It feels a like a year has passed since Juventus last played an actual game and the international break surely has been rough, especially with Cristiano Ronaldo and Weston McKennie catching COVID, the supposed breaches of the protocol and then all the nonsense stemming from the Napoli match fiasco. Hopefully now that the fixtures will resume, and the schedule is packed, the focus will shift to more traditional topics and to what happens on the pitch.
Coronavirus looms over the Old Lady, but really over all of football. However, there is not much we can do besists hoping that no other players get it and that every precaution is taken. The situation related to McKennie, and to the U-23 squad that had few cases, is more worrying than the CR7 one. Looking ahead, it is not a terrible time to miss a pair of tilts, and everybody else is healthy up front, but only if the Portuguese ace shakes it off as soon as possible, which can not be taken for granted. The spotlight will be on Alvaro Morata, the only fully healthy forward that stayed in Turin during the break, and he will have to shoulder big responsibilities with Ronaldo on the mend.
The main bummer of the Napoli clash not being played was that we could not see how the team would react after a gutsy, but still subpar performance versus Roma, and especially how coach Andrea Pirlo would adjust against another quality front-line since his defensive system was wildly exposed in the Olimpico bout. Surely the Bianconeri can not move forward hoping Leonardo Bonucci and Giorgio Chiellini are able to catch up with opponents running amok on counters.
In the final days of the transfer market, the front office did finally complete the acquisition of Federico Chiesa, but elected not to purchase a new left-back, which is a big vote of confidence in Daniele Frabotta. It does not look like Alex Sandro is ready to come back from his thigh injury, so the youngster could have another opportunity to prove his worth. Adding Chiesa helps out in that role too as he was playing right wing-back lately at Fiorentina, and that may very well be his regular role at Juventus when all the pieces are available, and that would allow Cuadrado to move to other flank when needed.
With the signing of Chiesa, it feels like the management preferred to make good on a year-long promise and pick the low-hanging fruit, given the favorable formula of the transfer, rather than trying to acquire players that would have potentially improved the team more. It is going to be tough for the Italian starlet to live up to the price tag and, despite his numbers, he had surely plateaued, if not outright been in a funk, for quite some time at Fiorentina. Maybe it was all caused by lack of motivation and not being allowed to leave last summer, but he lost some of his shine in 2019/2020 and was not as impactful as in his heyday. The comp with Federico Bernardeschi is right there and he too has exceptional physical skills, but maybe not the adequate technique, decision-making and clutchness to be a game-changer in a bigger club. He looked on track to stardom before the last campaign, now it will be up to him to prove he can go back to those stellar levels.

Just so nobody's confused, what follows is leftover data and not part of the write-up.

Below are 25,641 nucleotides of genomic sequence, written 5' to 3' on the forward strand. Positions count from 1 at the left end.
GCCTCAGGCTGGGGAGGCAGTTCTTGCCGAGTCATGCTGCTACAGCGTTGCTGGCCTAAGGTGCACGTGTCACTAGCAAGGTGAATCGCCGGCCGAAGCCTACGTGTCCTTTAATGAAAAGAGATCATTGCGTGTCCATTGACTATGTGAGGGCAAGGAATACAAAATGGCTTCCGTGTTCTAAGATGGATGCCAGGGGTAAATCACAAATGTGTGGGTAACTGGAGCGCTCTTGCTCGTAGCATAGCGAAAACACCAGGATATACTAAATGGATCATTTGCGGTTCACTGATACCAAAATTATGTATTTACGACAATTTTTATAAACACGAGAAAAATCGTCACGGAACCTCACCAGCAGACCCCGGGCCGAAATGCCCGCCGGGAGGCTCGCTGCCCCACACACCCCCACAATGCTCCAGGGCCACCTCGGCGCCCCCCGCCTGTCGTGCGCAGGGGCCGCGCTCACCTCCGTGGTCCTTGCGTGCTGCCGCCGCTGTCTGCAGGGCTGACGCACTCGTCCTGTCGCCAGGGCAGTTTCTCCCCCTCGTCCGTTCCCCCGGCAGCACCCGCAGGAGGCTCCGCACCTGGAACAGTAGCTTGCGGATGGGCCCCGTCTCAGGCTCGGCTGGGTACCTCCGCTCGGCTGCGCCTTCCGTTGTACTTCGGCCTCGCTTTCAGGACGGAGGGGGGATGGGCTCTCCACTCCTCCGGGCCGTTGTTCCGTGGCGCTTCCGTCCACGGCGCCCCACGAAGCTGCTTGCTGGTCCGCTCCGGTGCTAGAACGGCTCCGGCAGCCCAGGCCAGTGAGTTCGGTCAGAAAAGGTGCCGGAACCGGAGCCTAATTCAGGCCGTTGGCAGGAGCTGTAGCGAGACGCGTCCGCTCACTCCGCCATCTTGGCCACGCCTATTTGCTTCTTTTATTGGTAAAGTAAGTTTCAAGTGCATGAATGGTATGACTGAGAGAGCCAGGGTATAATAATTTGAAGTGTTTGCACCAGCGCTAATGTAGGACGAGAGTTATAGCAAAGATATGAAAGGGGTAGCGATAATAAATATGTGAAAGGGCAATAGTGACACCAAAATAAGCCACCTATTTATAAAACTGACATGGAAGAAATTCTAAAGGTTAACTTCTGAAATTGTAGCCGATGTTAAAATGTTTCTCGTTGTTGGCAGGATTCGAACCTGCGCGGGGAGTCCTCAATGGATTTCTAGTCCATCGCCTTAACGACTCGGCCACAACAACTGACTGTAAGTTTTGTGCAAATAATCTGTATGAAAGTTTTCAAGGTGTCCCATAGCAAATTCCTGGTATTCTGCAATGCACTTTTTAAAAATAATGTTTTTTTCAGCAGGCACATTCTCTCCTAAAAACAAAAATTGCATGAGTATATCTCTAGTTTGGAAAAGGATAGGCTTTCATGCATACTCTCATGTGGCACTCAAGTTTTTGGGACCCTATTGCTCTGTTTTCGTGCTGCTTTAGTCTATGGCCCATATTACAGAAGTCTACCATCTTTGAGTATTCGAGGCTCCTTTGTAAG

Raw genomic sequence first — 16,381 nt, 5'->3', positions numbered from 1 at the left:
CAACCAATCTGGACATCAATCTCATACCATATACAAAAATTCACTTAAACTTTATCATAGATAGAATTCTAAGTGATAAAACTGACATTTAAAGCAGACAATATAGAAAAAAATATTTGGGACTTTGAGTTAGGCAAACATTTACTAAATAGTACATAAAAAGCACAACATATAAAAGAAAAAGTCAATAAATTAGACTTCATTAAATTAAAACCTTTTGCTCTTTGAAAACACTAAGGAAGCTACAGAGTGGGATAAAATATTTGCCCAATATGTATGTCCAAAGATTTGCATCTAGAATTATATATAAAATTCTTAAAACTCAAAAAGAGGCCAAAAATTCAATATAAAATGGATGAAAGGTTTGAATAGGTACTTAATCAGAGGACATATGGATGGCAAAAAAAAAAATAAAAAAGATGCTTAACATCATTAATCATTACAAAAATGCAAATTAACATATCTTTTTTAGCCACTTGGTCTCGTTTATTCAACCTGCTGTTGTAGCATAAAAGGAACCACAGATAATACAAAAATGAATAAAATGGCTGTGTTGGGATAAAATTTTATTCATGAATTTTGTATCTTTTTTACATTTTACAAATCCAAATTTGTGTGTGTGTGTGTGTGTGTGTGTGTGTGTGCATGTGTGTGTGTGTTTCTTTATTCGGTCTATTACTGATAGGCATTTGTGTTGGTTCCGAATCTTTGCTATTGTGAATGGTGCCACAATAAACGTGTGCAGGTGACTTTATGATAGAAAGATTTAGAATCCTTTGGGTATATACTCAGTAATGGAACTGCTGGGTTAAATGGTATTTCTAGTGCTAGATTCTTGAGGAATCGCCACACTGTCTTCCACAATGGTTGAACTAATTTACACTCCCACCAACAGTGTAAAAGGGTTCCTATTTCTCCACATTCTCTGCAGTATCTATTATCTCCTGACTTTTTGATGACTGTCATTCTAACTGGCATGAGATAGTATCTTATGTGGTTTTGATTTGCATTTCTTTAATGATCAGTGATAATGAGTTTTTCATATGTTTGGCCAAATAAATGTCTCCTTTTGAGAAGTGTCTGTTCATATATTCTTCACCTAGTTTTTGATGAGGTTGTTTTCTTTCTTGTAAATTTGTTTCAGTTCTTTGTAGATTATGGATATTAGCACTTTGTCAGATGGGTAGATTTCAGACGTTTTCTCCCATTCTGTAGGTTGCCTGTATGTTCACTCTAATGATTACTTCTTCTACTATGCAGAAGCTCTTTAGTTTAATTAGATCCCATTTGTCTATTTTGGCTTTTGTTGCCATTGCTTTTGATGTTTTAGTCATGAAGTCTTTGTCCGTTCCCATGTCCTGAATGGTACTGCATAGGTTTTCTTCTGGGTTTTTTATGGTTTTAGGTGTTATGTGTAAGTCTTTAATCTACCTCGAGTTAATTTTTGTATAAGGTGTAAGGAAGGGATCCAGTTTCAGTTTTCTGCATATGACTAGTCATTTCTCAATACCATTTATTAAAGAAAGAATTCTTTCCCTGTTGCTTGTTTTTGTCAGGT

On the injury front, Aaron Ramsey was playing too well so he aptly picked up a small problem with Wales that could reportedly cost him a game or two, but it seems like rehab never goes too smoothly for him. Still, I believe that intermediate role was originally designed for Dejan Kulusevski, who had to initially fill in elsewhere before due to absences. Bernardeschi will be back from his thigh strain and Adrien Rabiot’s suspension is considered served, which comes in handy with McKennie being out, but it could be finally time to see Arthur and Rodrigo Bentancur together in the XI after lack of conditioning prevented that in the first two tilts.
The real question mark in the XI is Paulo Dybala, who has been sick during his time with Argentina and returned very late, as it always happens with South Americans after international duties. If he could not start, either Chiesa or Bernardeschi would take his place in a very offensive role. Compared to the usual XI, Wojciech Szczesny and Giorgio Chiellini are candidates to be given a day off, with Gianluigi Buffon and Merih Demiral taking their places.